Senate President Bill Ferguson (D-Baltimore City) presented an emergency bill Thursday that would tighten the qualifications for state school board members so that as a whole, the board must have expertise in: antiracism and equity frameworks to make systemic change possible; students with disabilities; multilingual instruction; programs that enhance socioeconomic and demographic diversity in public schools; and implementing innovative education reform.
Jones and Ferguson to require racial impact statements in bill analyses
Undoing issues of systemic inequity requires us to develop intentional strategies for measuring and combating disparate impacts. This is an important step forward, and it will provide a more holistic picture of the effect of legislation proposed and debated by the General Assembly.
Maryland Senate President Bill Ferguson forms oversight panel on vaccine rollout
Senate President Bill Ferguson, a Baltimore Democrat, said the Senate would consider not confirming Gov. Larry Hogan’s nominee to lead the state health department, based on the current performance of the state’s vaccine rollout. Hogan nominated Dennis Schrader to the position last week. Ferguson said Maryland has global leaders in public health and should be doing better in making the vaccine available.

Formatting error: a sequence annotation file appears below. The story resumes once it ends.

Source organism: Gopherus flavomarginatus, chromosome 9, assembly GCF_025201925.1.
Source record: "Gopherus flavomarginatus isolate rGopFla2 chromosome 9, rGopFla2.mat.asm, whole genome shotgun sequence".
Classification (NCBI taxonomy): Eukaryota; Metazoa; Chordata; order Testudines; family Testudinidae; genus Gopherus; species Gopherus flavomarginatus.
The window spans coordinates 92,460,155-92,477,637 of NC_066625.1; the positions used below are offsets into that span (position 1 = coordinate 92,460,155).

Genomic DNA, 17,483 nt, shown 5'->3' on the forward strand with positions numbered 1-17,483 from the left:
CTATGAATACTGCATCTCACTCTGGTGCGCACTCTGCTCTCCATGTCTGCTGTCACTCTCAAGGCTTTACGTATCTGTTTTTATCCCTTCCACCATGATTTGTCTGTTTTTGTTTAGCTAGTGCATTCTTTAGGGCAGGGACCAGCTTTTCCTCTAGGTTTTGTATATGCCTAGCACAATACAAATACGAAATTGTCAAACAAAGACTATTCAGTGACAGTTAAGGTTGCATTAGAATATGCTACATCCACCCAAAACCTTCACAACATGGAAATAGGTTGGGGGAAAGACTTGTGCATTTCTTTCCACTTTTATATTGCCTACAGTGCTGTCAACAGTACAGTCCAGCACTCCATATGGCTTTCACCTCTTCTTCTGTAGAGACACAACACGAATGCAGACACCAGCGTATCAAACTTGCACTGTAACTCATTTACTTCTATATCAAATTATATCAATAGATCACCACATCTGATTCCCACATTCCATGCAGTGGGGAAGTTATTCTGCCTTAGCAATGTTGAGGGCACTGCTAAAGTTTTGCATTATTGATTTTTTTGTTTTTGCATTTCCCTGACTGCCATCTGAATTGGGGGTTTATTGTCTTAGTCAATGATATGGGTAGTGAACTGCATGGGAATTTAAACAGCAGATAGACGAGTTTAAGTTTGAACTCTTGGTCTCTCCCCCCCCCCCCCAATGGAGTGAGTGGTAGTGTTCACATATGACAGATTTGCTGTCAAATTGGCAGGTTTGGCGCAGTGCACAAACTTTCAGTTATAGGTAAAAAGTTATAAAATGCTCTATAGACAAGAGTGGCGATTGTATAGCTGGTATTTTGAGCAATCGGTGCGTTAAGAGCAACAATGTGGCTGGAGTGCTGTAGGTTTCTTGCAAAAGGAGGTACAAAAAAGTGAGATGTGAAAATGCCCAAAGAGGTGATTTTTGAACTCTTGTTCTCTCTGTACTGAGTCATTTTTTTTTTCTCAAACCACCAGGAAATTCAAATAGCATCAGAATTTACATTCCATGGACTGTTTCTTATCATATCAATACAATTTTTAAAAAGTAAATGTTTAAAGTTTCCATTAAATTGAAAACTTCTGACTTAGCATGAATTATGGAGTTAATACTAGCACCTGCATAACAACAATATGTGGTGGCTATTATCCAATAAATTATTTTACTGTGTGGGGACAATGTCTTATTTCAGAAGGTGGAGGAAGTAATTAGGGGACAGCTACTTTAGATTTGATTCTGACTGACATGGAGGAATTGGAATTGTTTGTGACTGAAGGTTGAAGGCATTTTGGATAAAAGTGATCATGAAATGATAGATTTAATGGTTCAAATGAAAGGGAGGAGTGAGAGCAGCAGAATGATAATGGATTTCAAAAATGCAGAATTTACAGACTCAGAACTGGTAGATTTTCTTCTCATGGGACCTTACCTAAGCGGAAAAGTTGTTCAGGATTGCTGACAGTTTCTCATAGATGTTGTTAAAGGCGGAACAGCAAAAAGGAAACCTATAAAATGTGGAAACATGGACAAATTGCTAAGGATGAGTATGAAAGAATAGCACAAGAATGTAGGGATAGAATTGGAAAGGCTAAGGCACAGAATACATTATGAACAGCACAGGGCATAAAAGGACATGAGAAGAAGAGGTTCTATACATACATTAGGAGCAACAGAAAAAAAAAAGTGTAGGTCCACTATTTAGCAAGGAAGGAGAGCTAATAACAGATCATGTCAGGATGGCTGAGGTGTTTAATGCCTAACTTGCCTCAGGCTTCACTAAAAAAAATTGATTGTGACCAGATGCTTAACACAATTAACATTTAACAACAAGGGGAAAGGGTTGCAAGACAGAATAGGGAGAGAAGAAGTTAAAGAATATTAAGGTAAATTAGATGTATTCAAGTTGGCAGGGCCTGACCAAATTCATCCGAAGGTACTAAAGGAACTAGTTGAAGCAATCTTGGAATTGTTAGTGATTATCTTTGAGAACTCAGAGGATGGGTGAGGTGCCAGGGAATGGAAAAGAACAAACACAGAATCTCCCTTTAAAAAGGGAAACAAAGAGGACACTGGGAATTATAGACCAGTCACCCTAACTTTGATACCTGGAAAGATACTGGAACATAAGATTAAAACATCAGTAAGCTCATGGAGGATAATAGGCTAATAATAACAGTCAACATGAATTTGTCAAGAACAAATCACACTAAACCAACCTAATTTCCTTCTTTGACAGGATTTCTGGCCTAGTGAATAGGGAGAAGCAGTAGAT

Jones and Ferguson say police reform, COVID’s wrath top legislative agenda
Both presiding officers said mitigating the public health and economic devastation brought on by COVID-19 would be their top priority. Ferguson said the pandemic has been especially damaging to poor families ― specifically the 30% of the population at the bottom of the economic pyramid. Ninety percent of workers at the most risk of contracting the coronavirus earn $17 an hour or less.